The charity, which is funded partially through taxpayers’ cash, said it had lost £38m due to the closure of dozens of its venues during the Covid-19 pandemic.
The attractions run by Glasgow Life for the council include Kelvingrove Art Gallery and Museum, the People's Palace, Riverside Museum and the Mitchell Library.
Due to the pandemic, 80 of its 171 venues across the city remain shut.
According to a report on the BBC website, Glasgow Life said the job cuts would implemented “over time” and would not involve compulsory redundancies.
Glasgow Life now plans to target early retirement packages and voluntary redundancies.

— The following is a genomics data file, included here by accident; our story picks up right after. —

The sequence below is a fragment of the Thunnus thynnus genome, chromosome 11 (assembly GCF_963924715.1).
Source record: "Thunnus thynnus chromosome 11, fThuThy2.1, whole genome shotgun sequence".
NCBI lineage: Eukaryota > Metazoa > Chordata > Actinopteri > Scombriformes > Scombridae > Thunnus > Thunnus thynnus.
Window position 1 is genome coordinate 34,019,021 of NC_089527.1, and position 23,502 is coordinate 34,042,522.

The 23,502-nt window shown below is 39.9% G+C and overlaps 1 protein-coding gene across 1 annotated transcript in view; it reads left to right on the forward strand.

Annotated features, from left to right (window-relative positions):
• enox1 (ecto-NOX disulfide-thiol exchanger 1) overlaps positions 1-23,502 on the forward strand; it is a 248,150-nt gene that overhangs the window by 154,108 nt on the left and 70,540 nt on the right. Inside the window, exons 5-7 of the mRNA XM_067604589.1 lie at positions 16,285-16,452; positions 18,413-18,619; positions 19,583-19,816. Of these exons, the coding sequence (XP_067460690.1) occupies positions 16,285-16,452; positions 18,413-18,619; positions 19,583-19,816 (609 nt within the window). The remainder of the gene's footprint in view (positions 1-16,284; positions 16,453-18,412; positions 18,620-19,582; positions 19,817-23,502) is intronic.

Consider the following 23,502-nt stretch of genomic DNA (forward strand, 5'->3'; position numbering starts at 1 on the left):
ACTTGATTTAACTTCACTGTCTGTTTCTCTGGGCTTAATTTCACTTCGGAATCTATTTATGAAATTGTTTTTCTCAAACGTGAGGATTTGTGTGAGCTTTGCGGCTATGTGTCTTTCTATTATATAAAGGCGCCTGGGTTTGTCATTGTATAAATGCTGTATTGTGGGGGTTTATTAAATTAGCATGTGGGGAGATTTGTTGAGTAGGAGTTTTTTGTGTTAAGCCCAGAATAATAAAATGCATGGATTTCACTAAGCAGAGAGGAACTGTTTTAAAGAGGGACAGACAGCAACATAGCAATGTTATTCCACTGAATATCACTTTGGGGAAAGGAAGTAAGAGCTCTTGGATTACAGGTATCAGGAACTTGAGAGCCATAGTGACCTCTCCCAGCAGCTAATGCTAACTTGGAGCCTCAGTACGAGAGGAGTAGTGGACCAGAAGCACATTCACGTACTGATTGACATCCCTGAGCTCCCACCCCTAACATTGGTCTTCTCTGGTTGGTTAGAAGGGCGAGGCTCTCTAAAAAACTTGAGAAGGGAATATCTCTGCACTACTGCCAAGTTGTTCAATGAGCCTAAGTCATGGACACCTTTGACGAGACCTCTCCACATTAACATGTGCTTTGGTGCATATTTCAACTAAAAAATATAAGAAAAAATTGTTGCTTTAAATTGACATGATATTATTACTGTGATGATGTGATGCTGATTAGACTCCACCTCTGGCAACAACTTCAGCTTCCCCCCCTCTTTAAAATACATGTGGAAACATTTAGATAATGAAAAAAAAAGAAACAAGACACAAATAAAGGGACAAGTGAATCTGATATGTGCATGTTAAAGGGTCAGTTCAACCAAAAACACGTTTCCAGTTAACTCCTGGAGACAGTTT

A spokesperson for the charity told the BBC: “This cost-saving strategy is a vital part of the process of recovery Glasgow Life has been forced to undertake by the global pandemic.”
The statement said the recovery package was being supported by Glasgow City Council through its £100m funding guarantee for the next five years.
However, it stressed it was “unrealistic to expect that it can raise significant additional income this year that will support the reopening of venues beyond the 91 already announced”.
The spokesperson added: “Glasgow Life will be a very different organisation at the end of this period.
“We are asking staff for flexibility during this process and are regularly updating them through internal communications and briefings from their managers; and unions are also regularly updated.”